On Interactive Drama
Based on, admittedly little, of what I have read so far concerning AI perspectives of interactive storytelling and interactive drama as it relates to games, many researchers follow the Hero’s Journey, the Three Act Structure, and the rising action/climax/denouement forms of story. They often divide this structure into a series of beats to program out different possibilities for AI interactions to create a sense of variety and player/user control. Believability in non-player characters is the main goal. Essentially, they’re creating depth by an illusion of emerging interaction that still has to be pre-determined, but gives a lot more freedom than the branching system in many commercial games. (For more, see the references below.)
This structure won’t work for Indigenous games, since it calls out a structure of interaction and story that’s inherently different than Indigenous storytelling. Although I am in no way able to wrap my mind around AI and its possibilities, I do feel that we aren’t even close to truly emergent AI, and thus every system has a structure it follows and calls on pre-created content. I feel my place as a writer is in making the content of a game as rich and involving as possible given the medium. Indigenous storytelling doesn’t follow a branching method either though.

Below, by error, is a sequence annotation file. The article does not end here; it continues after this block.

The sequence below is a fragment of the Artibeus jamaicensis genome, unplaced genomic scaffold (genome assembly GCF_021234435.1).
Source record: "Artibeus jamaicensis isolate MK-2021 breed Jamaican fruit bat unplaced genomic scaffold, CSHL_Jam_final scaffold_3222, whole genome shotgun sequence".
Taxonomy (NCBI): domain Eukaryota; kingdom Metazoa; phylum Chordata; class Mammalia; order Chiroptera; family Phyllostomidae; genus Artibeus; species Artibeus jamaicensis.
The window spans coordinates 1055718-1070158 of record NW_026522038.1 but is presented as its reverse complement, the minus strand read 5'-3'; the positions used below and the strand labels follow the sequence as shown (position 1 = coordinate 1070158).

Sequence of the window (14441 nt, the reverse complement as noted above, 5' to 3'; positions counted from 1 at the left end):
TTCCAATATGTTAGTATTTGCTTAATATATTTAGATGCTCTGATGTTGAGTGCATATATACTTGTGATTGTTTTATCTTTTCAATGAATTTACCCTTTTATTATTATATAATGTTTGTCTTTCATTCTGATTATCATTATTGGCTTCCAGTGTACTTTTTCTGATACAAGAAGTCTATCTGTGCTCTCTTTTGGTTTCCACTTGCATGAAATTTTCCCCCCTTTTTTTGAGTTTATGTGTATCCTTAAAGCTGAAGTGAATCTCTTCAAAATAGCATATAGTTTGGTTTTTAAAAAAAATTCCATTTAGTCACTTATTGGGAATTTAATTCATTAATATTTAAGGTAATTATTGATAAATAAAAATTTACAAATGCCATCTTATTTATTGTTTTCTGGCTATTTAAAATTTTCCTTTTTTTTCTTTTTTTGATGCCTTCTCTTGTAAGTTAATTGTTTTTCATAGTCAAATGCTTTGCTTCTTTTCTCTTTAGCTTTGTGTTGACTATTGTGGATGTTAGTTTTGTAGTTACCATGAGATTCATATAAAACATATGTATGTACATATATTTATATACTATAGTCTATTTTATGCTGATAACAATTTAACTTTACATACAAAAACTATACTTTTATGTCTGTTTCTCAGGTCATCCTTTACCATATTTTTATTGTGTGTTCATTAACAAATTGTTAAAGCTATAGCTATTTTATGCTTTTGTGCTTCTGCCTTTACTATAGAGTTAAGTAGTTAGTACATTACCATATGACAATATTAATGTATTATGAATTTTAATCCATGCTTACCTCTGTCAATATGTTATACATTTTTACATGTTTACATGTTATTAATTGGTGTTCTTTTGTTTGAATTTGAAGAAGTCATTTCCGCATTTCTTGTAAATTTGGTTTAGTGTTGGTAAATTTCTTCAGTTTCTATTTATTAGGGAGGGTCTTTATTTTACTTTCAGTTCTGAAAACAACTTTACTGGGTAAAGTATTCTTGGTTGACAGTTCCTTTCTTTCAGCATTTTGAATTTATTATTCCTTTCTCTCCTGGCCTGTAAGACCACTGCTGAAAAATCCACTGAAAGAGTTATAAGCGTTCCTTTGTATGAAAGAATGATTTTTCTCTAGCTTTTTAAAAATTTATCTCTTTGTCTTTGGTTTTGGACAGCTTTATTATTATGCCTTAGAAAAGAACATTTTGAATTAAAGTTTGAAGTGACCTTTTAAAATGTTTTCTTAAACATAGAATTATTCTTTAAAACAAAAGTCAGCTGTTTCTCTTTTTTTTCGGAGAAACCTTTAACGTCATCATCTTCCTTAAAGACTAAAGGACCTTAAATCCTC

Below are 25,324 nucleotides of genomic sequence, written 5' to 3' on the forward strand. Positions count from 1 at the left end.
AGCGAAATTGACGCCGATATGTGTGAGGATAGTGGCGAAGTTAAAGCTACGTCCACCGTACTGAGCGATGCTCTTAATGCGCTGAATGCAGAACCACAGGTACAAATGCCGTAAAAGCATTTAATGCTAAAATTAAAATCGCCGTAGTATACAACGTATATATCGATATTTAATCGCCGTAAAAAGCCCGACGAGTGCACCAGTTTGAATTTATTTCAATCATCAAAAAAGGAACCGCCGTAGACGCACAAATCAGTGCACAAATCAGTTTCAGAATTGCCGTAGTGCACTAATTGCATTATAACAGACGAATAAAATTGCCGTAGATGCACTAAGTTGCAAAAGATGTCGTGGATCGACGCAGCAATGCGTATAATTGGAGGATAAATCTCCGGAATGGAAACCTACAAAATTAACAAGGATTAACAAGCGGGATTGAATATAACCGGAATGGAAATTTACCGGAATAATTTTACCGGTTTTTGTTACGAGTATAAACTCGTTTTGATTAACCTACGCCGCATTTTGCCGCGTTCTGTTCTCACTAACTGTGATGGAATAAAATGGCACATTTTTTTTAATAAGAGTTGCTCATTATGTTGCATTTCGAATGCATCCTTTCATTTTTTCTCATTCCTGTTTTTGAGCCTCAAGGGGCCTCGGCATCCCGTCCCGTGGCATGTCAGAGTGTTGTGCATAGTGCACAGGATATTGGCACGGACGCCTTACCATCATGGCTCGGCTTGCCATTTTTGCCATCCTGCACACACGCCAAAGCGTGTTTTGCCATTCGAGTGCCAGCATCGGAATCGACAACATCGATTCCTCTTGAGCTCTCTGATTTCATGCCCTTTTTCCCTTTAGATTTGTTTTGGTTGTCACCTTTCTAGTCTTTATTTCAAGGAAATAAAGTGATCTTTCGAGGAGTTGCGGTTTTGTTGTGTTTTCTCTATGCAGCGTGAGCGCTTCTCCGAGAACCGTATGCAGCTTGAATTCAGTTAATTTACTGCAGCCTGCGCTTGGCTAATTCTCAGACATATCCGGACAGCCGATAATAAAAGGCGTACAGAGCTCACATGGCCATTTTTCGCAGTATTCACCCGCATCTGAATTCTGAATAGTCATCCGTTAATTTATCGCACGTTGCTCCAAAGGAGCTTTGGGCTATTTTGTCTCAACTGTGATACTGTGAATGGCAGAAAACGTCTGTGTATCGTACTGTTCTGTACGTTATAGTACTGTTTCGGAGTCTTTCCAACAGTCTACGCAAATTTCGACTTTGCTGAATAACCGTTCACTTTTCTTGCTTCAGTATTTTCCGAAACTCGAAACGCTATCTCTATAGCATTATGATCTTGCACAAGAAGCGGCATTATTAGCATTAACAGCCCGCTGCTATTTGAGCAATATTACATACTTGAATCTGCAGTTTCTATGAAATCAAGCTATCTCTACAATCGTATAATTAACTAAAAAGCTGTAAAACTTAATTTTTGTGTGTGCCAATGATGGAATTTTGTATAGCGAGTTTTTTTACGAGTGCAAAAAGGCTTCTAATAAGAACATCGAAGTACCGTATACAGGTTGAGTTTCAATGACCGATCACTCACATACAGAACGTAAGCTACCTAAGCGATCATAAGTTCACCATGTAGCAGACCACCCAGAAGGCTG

I hope to find a unique way of structuring a game based on purely Indigenous models of storytelling. Here, the concept of drama is dropped. Rather, stories are fragmented, self-growing and continuing, learned by repeated tellings, and experienced as collective knowledge to enrich history and life skills intrinsically connected to belief. Stories are healing and guiding. They have taste and sound and color, and to many peoples, they cross from landscapes into dreamscapes. Because of this, I feel that Indigenous thought on story patterns most closely resonates with the natural properties of the 3D virtual medium. Games add a layer of rules and guidelines, goals and destinations, over the experience of fragmented stories.
Ultimately, the key is to remember that interactive narrative/drama/storytelling is not itself a game, and that games have unique properties. While aspects of this interaction can be used in a game to create more depth in character believability and driving the game goals forward, I am interested in embedding story and culture in a way that doesn’t struggle with the medium, but rather grows from it. There shouldn’t be one ideal of how much code, art, music, or content go into a game, but rather acknowledge a continuum, much like the Indigenous continuum of time and space with no clear rules.
• Magy Seif El-Nasr. Interaction, Narrative, and Drama Creating an Adaptive Interactive Narrative using Performance Arts Theories. Interaction Studies, Vol 8, No. 2, 2007.
• Mateas, M. and A. Stern (2002). Architecture, Authorial Idioms and early Observations of the Interactive Drama Facade. CMU-CS-02-198. Pittsburgh, PA, Carnegie Mellon University.
• Szilas, N.: IDTension: A Narrative Engine for Interactive Drama. Proceedings of the Technologies for Interactive Digital Storytelling and Entertainment (TIDSE) Conference (2003) 187-203
• Cavazza, Aylett, Dautenhahn, et. Al. Interactive Storytelling in Virtual Environments: Building the Holodeck, Proceedings of VSMM, 2000